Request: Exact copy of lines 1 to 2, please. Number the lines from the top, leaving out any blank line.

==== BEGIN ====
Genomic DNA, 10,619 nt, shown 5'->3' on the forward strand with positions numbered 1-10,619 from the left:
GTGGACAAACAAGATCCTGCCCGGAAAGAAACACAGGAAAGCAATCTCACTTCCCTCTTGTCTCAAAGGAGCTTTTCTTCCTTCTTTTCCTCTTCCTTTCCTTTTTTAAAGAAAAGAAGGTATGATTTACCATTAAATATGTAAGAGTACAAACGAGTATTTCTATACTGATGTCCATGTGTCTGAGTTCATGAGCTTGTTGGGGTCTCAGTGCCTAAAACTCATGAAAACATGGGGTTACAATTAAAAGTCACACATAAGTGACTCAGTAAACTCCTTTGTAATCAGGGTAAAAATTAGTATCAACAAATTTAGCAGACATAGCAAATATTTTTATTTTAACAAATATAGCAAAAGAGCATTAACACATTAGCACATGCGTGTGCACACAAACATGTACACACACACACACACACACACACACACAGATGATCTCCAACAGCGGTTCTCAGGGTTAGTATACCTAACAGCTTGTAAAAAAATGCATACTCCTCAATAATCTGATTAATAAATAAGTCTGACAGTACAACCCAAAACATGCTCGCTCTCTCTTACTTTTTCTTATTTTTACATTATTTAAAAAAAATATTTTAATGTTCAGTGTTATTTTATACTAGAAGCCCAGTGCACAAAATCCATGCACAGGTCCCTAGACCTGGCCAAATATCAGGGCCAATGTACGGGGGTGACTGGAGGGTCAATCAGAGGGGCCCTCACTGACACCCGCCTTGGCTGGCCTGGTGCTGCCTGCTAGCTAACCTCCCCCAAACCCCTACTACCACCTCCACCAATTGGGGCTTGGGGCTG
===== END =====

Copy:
Genomic DNA, 10,619 nt, shown 5'->3' on the forward strand with positions numbered 1-10,619 from the left:
GTGGACAAACAAGATCCTGCCCGGAAAGAAACACAGGAAAGCAATCTCACTTCCCTCTTGTCTCAAAGGAGCTTTTCTTCCTTCTTTTCCTCTTCCTTTCCTTTTTTAAAGAAAAGAAGGTATGATTTACCATTAAATATGTAAGAGTACAAACGAGTATTTCTATACTGATGTCCATGTGTCTGAGTTCATGAGCTTGTTGGGGTCTCAGTGCCTAAAACTCATGAAAACATGGGGTTACAATTAAAAGTCACACATAAGTGACTCAGTAAACTCCTTTGTAATCAGGGTAAAAATTAGTATCAACAAATTTAGCAGACATAGCAAATATTTTTATTTTAACAAATATAGCAAAAGAGCATTAACACATTAGCACATGCGTGTGCACACAAACATGTACACACACACACACACACACACACACACAGATGATCTCCAACAGCGGTTCTCAGGGTTAGTATACCTAACAGCTTGTAAAAAAATGCATACTCCTCAATAATCTGATTAATAAATAAGTCTGACAGTACAACCCAAAACATGCTCGCTCTCTCTTACTTTTTCTTATTTTTACATTATTTAAAAAAAATATTTTAATGTTCAGTGTTATTTTATACTAGAAGCCCAGTGCACAAAATCCATGCACAGGTCCCTAGACCTGGCCAAATATCAGGGCCAATGTACGGGGGTGACTGGAGGGTCAATCAGAGGGGCCCTCACTGACACCCGCCTTGGCTGGCCTGGTGCTGCCTGCTAGCTAACCTCCCCCAAACCCCTACTACCACCTCCACCAATTGGGGCTTGGGGCTG